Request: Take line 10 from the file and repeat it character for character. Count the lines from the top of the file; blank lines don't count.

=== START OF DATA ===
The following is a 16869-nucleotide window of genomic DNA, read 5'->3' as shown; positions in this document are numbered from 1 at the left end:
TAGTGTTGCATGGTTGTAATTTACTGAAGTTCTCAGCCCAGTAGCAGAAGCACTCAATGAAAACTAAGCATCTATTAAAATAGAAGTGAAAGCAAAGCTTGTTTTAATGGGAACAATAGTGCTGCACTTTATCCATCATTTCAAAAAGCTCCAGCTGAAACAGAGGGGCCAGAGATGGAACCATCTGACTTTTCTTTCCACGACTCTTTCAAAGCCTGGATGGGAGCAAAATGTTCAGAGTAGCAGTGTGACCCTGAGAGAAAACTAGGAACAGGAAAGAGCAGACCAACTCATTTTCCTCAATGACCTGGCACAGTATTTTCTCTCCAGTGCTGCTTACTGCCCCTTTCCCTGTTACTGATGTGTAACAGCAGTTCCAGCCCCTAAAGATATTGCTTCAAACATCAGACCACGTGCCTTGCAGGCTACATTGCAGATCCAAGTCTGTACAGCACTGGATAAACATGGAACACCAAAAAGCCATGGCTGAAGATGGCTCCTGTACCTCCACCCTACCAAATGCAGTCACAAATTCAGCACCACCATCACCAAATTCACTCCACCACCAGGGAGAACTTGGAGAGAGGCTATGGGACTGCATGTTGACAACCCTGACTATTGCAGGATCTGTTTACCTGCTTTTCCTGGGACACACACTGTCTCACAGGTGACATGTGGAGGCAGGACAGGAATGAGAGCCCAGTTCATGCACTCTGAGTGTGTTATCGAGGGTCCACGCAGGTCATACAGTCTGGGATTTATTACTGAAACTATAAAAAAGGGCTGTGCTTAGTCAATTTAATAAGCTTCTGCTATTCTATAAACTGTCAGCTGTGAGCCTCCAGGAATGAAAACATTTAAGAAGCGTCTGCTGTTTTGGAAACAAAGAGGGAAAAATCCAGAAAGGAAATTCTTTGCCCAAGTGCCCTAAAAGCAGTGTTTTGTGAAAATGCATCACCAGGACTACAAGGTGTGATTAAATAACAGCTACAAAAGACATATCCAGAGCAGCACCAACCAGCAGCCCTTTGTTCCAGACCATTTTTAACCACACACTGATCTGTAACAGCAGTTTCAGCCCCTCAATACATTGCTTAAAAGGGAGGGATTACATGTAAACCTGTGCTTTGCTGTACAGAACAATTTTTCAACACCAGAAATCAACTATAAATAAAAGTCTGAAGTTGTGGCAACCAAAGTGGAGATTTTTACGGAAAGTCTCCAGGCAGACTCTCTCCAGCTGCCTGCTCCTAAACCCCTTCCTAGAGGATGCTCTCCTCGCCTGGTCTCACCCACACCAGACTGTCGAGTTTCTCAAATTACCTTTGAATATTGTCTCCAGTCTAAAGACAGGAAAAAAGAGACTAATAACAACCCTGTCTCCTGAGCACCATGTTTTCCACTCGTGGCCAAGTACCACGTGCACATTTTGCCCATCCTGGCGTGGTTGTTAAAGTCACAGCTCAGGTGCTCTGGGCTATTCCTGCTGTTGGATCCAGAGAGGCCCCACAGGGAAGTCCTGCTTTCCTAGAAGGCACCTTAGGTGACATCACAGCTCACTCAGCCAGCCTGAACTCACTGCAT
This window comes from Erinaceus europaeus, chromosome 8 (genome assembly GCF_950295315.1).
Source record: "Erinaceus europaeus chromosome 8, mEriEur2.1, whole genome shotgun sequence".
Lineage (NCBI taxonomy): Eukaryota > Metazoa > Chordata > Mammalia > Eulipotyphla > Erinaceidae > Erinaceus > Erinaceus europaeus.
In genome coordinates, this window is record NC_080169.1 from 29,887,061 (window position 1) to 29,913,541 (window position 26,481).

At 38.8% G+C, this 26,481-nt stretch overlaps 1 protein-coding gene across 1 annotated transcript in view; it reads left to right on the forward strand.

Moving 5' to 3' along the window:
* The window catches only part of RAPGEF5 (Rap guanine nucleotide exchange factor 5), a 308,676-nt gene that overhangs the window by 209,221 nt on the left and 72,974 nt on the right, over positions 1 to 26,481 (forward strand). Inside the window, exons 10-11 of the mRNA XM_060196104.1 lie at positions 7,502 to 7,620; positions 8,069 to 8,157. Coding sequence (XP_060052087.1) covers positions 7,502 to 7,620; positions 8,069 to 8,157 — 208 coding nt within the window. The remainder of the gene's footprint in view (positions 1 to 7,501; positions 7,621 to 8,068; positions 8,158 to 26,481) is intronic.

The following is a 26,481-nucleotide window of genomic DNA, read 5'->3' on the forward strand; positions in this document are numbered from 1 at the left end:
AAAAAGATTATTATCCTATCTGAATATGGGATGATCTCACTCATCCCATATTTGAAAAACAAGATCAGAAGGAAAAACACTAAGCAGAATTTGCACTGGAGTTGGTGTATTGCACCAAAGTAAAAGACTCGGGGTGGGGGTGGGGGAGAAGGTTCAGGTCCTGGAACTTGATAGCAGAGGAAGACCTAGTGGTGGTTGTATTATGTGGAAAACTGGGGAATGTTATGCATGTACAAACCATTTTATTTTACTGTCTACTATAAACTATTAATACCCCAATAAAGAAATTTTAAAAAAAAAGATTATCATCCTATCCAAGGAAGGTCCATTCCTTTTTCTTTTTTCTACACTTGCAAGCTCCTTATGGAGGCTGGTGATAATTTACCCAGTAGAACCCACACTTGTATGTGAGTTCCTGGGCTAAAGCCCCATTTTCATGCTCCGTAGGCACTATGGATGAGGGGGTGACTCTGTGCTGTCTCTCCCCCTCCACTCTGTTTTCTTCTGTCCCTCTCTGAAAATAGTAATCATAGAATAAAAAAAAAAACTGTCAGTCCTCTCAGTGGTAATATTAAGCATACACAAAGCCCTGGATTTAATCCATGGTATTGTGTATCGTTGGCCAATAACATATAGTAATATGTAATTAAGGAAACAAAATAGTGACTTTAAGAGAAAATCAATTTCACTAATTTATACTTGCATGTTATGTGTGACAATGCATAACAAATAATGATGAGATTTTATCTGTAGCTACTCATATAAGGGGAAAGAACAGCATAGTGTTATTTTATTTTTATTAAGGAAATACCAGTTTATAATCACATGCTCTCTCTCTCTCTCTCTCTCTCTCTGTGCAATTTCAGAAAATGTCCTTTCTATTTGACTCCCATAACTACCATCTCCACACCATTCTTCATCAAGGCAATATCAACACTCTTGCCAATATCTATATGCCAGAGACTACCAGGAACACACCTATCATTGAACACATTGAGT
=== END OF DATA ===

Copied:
The following is a 26,481-nucleotide window of genomic DNA, read 5'->3' on the forward strand; positions in this document are numbered from 1 at the left end: